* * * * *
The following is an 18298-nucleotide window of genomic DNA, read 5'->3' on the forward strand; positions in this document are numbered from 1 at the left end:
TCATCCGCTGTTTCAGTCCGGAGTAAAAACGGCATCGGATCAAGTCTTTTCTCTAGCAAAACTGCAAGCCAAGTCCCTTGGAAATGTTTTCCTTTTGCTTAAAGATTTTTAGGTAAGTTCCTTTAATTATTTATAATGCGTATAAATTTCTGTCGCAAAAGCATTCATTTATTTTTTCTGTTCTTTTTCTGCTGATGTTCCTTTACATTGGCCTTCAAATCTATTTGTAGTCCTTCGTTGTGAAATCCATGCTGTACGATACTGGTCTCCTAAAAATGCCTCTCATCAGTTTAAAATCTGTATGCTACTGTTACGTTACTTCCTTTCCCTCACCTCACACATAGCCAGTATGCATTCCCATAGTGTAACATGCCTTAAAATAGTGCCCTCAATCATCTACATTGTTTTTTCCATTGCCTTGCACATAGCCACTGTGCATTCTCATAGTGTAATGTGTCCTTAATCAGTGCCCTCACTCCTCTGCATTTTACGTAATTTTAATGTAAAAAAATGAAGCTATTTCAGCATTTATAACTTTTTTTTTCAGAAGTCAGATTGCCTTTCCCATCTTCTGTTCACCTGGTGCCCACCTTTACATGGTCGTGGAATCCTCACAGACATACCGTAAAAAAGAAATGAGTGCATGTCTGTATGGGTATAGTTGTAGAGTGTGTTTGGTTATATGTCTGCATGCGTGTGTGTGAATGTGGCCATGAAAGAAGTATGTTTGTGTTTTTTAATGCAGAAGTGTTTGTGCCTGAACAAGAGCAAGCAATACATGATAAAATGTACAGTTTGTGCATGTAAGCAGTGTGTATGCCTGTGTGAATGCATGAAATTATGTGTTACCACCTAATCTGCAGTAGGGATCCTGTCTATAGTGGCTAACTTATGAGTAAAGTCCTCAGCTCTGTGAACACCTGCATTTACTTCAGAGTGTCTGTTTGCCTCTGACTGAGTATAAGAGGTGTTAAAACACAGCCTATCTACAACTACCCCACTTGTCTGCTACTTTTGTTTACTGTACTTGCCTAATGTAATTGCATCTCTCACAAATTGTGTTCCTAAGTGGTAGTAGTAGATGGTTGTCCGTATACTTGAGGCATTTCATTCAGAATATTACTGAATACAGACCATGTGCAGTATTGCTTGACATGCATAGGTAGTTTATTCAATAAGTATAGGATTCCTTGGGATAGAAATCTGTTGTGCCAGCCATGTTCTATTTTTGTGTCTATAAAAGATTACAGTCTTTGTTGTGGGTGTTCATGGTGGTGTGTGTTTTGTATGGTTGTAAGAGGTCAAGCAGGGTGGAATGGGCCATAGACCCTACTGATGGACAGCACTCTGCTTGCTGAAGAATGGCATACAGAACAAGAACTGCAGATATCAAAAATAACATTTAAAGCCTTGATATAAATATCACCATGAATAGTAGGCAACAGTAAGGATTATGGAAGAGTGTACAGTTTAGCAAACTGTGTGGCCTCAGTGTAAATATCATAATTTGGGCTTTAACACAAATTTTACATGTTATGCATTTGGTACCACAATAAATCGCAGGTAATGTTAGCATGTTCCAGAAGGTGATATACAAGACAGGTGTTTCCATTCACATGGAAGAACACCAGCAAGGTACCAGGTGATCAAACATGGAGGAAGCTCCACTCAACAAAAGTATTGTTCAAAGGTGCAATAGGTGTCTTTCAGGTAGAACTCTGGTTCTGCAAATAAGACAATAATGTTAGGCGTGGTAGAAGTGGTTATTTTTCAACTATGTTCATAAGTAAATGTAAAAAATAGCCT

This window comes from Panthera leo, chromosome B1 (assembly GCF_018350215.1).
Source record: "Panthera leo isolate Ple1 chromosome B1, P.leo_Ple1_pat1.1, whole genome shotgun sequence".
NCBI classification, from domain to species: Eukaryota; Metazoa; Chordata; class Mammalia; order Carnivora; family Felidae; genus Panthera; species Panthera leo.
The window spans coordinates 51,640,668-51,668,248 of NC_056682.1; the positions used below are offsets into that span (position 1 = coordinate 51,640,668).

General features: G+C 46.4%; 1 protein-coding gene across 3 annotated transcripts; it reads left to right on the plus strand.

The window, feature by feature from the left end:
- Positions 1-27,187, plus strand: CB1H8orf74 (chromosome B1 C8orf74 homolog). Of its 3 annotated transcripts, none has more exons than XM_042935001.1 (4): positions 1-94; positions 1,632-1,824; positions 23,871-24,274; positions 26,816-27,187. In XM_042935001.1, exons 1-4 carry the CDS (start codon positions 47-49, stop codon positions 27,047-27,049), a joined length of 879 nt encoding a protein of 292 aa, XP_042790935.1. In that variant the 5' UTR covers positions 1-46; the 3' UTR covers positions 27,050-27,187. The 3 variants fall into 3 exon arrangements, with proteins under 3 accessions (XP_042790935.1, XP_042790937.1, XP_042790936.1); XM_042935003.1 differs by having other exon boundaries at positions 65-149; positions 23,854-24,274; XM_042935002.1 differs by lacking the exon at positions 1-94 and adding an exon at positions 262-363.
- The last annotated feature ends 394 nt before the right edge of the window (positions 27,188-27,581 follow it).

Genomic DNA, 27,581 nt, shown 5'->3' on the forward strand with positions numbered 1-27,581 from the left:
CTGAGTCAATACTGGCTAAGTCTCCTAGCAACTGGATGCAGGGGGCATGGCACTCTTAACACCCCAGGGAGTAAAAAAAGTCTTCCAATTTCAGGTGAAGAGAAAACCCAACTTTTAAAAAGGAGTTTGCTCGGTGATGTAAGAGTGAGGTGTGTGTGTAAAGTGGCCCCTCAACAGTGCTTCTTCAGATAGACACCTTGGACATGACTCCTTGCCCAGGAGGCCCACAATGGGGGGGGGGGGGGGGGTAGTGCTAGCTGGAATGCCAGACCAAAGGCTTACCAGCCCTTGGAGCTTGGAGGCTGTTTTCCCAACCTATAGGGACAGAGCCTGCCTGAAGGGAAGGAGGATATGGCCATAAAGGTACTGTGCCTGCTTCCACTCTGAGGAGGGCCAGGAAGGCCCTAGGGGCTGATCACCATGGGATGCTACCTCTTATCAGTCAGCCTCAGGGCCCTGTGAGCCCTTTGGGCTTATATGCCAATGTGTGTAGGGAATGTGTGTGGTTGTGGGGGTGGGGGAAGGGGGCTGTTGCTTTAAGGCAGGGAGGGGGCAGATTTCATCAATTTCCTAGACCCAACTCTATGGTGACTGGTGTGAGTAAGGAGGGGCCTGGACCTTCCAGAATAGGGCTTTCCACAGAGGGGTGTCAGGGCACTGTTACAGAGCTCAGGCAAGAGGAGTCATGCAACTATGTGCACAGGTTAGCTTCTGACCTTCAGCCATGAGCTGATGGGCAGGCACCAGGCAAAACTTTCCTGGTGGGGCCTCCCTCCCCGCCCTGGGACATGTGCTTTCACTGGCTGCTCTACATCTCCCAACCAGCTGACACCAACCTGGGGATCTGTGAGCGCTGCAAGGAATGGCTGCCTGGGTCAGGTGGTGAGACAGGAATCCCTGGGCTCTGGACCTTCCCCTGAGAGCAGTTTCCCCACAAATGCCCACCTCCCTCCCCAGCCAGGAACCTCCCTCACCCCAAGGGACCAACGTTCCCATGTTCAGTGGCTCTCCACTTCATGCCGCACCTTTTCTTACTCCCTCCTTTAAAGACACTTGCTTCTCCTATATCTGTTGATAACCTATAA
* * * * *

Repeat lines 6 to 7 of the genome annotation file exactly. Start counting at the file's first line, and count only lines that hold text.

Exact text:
The window spans coordinates 51,640,668-51,668,248 of NC_056682.1; the positions used below are offsets into that span (position 1 = coordinate 51,640,668).

General features: G+C 46.4%; 1 protein-coding gene across 3 annotated transcripts; it reads left to right on the plus strand.